Capital Gearing

What is 'Capital Gearing'

Capital gearing is the degree to which a company acquires assets or to which it funds its ongoing operations with long- or short-term debt. Capital gearing will differ between companies and industries, and will often change over time.

Capital gearing is also known as "financial leverage".

BREAKING DOWN 'Capital Gearing'

In the event of a leveraged buyout, the amount of capital gearing a company will employ will dramatically increase as the company increases its debt in order to finance the acquisition. When analyzing a firm undergoing a leveraged buyout, it is important to consider the firm's ability to service the additional interest payments on an after-tax basis, as well as the likelihood of the firm paying off the new debt as it matures.

RELATED TERMS
  1. Gearing

    The level of a company’s debt related to its equity capital, ...
  2. Gearing Ratio

    A general term describing a financial ratio that compares some ...
  3. Leverage

    1. The use of various financial instruments or borrowed capital, ...
  4. Leverage Ratio

    Any ratio used to calculate the financial leverage of a company ...
  5. Bust-Up Takeover

    A corporate buyout in which the acquirer sells off a piece of ...
  6. Long-Term Debt To Capitalization ...

    A ratio showing the financial leverage of a firm, calculated ...
Related Articles
  1. Markets

    What is Gearing?

    Gearing, also called leverage, is the degree to which a company’s operations are funded by lenders versus shareholders.
  2. Investing

    What Is A Good Gearing Ratio?

    Gearing ratios are useful for evaluating a company’s financial fitness through the figures found on its profit and loss statement.
  3. Investing

    What is the Gearing Ratio?

    Gearing ratios are financial ratios that measure a company’s leverage.
  4. Investing

    How to Use the Gearing Ratio

    The gearing ratio is a figure that compares a company’s owners’ equity to the amount of money the company has borrowed.
  5. Investing

    The Optimal Use Of Financial Leverage In A Corporate Capital Structure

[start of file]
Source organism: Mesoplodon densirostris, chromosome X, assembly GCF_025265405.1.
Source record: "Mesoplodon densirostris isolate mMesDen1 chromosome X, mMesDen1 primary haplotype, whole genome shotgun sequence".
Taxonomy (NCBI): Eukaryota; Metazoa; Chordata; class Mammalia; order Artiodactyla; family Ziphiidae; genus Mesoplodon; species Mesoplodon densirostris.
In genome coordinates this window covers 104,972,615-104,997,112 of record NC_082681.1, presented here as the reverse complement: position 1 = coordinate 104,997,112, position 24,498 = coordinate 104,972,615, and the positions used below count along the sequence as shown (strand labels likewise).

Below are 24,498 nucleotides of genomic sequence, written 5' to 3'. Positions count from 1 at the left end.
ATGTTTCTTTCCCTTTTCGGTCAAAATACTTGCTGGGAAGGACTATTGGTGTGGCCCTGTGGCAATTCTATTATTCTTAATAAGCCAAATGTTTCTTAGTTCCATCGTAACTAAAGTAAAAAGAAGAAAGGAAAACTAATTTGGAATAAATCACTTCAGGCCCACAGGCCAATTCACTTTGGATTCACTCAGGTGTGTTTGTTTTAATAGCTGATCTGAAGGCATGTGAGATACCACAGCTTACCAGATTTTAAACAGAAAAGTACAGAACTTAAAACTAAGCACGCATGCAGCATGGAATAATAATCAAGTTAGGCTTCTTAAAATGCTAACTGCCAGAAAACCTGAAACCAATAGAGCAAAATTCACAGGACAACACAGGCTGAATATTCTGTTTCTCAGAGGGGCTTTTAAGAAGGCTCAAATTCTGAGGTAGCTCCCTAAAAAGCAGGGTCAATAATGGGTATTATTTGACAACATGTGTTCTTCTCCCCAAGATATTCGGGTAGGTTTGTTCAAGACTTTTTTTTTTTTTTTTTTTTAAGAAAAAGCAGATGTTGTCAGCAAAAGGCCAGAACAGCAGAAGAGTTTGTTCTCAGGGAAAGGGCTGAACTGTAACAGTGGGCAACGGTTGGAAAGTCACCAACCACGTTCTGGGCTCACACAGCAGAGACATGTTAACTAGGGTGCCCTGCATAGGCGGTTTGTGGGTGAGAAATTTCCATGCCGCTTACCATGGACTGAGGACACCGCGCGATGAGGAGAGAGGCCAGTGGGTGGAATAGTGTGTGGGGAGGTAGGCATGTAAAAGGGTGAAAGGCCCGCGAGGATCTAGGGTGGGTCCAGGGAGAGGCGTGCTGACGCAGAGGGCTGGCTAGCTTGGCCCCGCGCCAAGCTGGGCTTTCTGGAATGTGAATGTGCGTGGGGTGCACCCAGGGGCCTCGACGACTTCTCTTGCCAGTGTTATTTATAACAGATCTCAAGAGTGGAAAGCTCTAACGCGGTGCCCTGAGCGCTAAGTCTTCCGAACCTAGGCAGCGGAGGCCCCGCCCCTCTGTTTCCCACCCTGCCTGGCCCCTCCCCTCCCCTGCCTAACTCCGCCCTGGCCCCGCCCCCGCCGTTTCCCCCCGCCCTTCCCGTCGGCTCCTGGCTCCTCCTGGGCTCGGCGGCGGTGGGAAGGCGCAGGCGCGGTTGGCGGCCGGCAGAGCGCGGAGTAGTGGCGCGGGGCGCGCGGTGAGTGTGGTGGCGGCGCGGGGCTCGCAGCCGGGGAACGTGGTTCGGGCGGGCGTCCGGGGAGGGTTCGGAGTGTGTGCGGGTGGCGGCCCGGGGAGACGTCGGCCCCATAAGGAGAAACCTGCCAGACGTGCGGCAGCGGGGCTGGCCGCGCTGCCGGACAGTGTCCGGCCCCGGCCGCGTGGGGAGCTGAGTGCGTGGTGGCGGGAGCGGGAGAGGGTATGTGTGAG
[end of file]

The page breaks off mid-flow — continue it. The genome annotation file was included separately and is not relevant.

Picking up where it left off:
The amount of debt and equity that makes up a company's capital structure has many risk and return implications.
  6. Markets

    Target Corp: WACC Analysis (TGT)

    Learn about the importance of capital structure when making investment decisions, and how Target's capital structure compares against the rest of the industry.
  7. Investing

    Financial Leverage In Corporate Capital Structure

    Corporate management uses financial leverage to increase earnings per share and return-on-equity.
  8. Investing

    Explaining Leveraged Loans

    Leveraged loans are loans extended to companies or people who already have large amounts of debt.
  9. Investing

    Evaluating A Company's Capital Structure

    Learn to use the composition of debt and equity to evaluate balance sheet strength.
  10. ETFs & Mutual Funds

    Reinvesting Capital Gains In Leveraged Portfolios

    Don't get forced into action. Learn how to plan properly to avoid making rash decisions.
RELATED FAQS
  1. What is the difference between a capital gearing ratio and a net gearing ratio?

    Understand the definition of gearing in the finance industry, the difference between net gearing and capital gearing ratios ... Read Answer >>
  2. What is considered to be a bad gearing ratio?

    Understand the basics of gearing, including the net gearing ratio, what constitutes a bad gearing ratio and how this figure ... Read Answer >>
  3. What is the difference between the gearing ratio and the debt-to-equity ratio?

    Dive deeper into gearing ratios: what are they, how are they used and why the debt to equity ratio is one of the most popular ... Read Answer >>
  4. What does the gearing ratio say about risk?

    Find out why lenders and investors pay close attention to a firm's gearing ratios, and why both too much and too little borrowing ... Read Answer >>
  5. What is a good gearing ratio?

    Understand the meaning of the gearing ratio, how it is calculated, the definition of high and low gearing, and how they reflect ... Read Answer >>
  6. How is a leveraged buyout different from a buyout?

    Learn about leveraged buyouts and circumstances under which an acquiring company wishes to pursue a buyout funded mostly ... Read Answer >>
Hot Definitions
  1. Bond Ladder

    A portfolio of fixed-income securities in which each security has a significantly different maturity date. The purpose of ...
  2. Duration

    A measure of the sensitivity of the price (the value of principal) of a fixed-income investment to a change in interest rates. ...
  3. Dove

    An economic policy advisor who promotes monetary policies that involve the maintenance of low interest rates, believing that ...
  4. Cyclical Stock

    An equity security whose price is affected by ups and downs in the overall economy. Cyclical stocks typically relate to companies ...
  5. Front Running

    The unethical practice of a broker trading an equity based on information from the analyst department before his or her clients ...
  6. After-Hours Trading - AHT

    Trading after regular trading hours on the major exchanges. The increasing popularity of electronic communication networks ...
Trading Center